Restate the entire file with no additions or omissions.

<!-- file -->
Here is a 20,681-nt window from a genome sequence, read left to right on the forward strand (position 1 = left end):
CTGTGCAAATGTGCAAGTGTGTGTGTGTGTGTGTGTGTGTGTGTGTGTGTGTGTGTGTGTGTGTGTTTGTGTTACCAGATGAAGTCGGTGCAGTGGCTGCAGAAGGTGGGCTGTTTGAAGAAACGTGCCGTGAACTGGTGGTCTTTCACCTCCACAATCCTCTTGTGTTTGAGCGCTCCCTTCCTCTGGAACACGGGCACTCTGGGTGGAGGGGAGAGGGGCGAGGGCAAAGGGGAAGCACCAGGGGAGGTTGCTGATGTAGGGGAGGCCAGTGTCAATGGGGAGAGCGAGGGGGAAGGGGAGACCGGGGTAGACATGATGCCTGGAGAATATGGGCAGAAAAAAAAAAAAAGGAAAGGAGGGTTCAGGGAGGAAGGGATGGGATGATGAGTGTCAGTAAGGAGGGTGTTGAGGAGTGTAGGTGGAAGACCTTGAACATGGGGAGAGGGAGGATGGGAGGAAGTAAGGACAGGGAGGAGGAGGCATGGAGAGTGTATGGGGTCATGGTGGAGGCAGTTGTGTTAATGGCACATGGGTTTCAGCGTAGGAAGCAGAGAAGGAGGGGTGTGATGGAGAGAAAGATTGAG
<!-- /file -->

Here is a 20,681-nt window from a genome sequence, read left to right on the forward strand (position 1 = left end):
CTGTGCAAATGTGCAAGTGTGTGTGTGTGTGTGTGTGTGTGTGTGTGTGTGTGTGTGTGTGTGTGTTTGTGTTACCAGATGAAGTCGGTGCAGTGGCTGCAGAAGGTGGGCTGTTTGAAGAAACGTGCCGTGAACTGGTGGTCTTTCACCTCCACAATCCTCTTGTGTTTGAGCGCTCCCTTCCTCTGGAACACGGGCACTCTGGGTGGAGGGGAGAGGGGCGAGGGCAAAGGGGAAGCACCAGGGGAGGTTGCTGATGTAGGGGAGGCCAGTGTCAATGGGGAGAGCGAGGGGGAAGGGGAGACCGGGGTAGACATGATGCCTGGAGAATATGGGCAGAAAAAAAAAAAAAGGAAAGGAGGGTTCAGGGAGGAAGGGATGGGATGATGAGTGTCAGTAAGGAGGGTGTTGAGGAGTGTAGGTGGAAGACCTTGAACATGGGGAGAGGGAGGATGGGAGGAAGTAAGGACAGGGAGGAGGAGGCATGGAGAGTGTATGGGGTCATGGTGGAGGCAGTTGTGTTAATGGCACATGGGTTTCAGCGTAGGAAGCAGAGAAGGAGGGGTGTGATGGAGAGAAAGATTGAG